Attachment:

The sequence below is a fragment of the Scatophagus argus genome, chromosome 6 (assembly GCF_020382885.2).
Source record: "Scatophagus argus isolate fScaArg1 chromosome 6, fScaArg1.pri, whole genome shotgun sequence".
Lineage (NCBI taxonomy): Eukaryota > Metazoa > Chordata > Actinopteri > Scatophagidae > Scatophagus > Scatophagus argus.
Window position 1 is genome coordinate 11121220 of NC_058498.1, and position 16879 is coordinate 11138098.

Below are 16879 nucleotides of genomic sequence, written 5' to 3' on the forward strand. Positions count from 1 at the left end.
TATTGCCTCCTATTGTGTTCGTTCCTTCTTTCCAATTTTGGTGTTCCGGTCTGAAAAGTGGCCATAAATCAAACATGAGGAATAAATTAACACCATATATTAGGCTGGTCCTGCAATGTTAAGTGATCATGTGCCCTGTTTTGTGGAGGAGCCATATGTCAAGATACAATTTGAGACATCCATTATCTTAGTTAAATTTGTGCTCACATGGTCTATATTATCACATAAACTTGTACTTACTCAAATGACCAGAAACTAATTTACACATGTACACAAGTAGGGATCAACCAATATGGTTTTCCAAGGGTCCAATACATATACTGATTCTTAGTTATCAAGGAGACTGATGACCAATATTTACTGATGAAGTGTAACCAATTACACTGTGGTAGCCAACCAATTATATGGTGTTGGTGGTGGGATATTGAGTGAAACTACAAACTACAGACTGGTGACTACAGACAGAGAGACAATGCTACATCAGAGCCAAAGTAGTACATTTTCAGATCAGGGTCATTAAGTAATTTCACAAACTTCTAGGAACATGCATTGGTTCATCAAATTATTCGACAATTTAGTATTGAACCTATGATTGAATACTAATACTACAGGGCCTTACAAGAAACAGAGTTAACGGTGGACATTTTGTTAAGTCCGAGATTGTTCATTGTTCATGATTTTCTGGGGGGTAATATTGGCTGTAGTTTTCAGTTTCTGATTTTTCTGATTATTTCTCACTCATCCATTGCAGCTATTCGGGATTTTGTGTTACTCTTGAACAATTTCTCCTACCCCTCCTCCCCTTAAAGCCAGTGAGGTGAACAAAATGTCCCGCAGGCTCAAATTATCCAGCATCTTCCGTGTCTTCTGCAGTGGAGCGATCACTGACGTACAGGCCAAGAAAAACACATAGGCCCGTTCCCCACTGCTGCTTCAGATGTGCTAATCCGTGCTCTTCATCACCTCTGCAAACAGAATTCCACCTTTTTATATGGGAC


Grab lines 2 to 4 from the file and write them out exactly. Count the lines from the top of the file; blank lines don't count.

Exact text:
Source record: "Scatophagus argus isolate fScaArg1 chromosome 6, fScaArg1.pri, whole genome shotgun sequence".
Lineage (NCBI taxonomy): Eukaryota > Metazoa > Chordata > Actinopteri > Scatophagidae > Scatophagus > Scatophagus argus.
Window position 1 is genome coordinate 11121220 of NC_058498.1, and position 16879 is coordinate 11138098.